After the storm of financial scandals that erupted at the dawn of the last decade, the Sarbanes-Oxley Act of 2002 (“SOX”) was passed by Congress to ensure, among other things, more transparency from business enterprises. As it pertains to record retention, SOX often triggers the need for companies to preserve data regardless of whether a government investigation has actually commenced.
Importance of Information Management Prior to Investigations
Where such investigations are reasonably anticipated, it is therefore all the more important to fully comply with established data preservation requirements. Fortunately, companies are able to proactively protect themselves by implementing legally compliant document retention policies capable of satisfying requirements and helping to steer them clear of obstruction of justice claims and related sanctions.
Determining what to preserve and what to delete
The most pressing issue that record retention policies must effectively address is determining when data may be purged and when it ought to be preserved. There are internal and external factors that must be considered before establishing how long records should be retained. Internal factors include: ongoing business use, internal audit requirements, and the historical value of data.
Decision makers would be wise to give thorough consideration to internal factors when forming specific policies, such as an email retention policy. In the event that retention policy maximums must be increased in length, a risk assessment should be performed to determine the potential risks and costs that the company bears.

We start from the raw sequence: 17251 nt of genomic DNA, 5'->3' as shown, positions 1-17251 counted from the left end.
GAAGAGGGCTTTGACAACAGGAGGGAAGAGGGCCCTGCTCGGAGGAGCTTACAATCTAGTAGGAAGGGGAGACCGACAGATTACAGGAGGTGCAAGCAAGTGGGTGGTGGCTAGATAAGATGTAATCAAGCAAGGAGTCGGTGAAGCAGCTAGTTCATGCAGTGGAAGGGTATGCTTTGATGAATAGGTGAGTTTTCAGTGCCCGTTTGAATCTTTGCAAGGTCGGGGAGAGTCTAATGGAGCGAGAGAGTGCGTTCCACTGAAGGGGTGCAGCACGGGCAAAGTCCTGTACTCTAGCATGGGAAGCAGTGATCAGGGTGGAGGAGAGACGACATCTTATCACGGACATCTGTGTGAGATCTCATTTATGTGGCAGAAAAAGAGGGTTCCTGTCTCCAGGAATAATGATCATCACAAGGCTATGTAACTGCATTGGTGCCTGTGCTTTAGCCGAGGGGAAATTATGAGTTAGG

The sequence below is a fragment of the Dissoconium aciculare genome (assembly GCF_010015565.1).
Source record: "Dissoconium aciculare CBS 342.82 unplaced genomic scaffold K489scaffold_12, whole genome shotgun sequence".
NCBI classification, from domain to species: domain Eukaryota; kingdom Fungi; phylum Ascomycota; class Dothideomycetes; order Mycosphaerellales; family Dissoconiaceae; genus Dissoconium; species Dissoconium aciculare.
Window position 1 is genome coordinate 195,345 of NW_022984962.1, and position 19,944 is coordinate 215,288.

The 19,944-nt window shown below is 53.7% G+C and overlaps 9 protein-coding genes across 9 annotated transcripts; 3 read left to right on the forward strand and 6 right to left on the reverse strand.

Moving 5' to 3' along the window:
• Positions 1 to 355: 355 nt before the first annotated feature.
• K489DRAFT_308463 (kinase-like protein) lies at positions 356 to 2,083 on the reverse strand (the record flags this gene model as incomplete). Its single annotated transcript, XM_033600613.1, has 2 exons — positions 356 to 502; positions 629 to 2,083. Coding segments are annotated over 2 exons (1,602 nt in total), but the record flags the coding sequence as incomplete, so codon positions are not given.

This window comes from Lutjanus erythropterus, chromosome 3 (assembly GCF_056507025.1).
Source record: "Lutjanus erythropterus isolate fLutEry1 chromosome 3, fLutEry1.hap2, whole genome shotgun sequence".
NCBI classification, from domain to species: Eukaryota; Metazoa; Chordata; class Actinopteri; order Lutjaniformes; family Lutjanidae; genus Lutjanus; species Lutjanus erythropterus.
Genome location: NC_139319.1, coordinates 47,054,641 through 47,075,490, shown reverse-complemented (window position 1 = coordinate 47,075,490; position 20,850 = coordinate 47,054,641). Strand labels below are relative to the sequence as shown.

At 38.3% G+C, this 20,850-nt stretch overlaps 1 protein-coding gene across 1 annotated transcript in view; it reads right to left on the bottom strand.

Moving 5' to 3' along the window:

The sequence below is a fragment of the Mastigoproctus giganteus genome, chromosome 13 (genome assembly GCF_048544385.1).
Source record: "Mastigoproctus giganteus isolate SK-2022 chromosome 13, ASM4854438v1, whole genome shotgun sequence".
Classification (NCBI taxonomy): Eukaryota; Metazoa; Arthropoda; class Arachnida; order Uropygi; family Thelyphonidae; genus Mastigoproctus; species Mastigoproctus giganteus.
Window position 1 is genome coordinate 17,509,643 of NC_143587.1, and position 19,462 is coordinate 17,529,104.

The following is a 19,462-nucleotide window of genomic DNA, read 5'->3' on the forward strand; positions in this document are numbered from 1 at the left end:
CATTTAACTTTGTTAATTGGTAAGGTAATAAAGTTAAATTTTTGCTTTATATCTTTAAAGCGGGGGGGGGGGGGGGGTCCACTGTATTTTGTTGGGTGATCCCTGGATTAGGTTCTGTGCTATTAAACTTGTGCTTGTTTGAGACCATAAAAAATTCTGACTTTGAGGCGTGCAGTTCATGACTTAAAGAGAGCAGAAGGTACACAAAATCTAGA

Statute of limitations and legal requirements
The key external factor relevant to forming data preservation policies is the applicable statutes of limitation laws. Statute of limitations laws proscribe the period of time during which an organization can either sue or be sued for a particular matter or how long a government agency can conduct an investigation or audit of the company.
With an informed retention policy in place, businesses should then create preservation notices to track and manage potentially responsive business records or other data.
Accordingly, statutes of limitation periods must also be considered in determining how long records should be retained. While statutes of limitations are not required retention periods per se, they are a critical external factor that must be considered in forming effective data governance policies and procedures.
With an informed retention policy in place, businesses should then create litigation hold notices to track and manage potentially responsive business records or other data. This can be proactively achieved by conducting automated disk imaging; targeting data collection by forensically preserving data from a central office; collecting data from other business offices through secure remote data collection tools; or even performing discrete data collection methods throughout an investigation.
With such thorough preservation and collection methods in place, the liability of obstruction of justice claims or related sanctions is even further mitigated.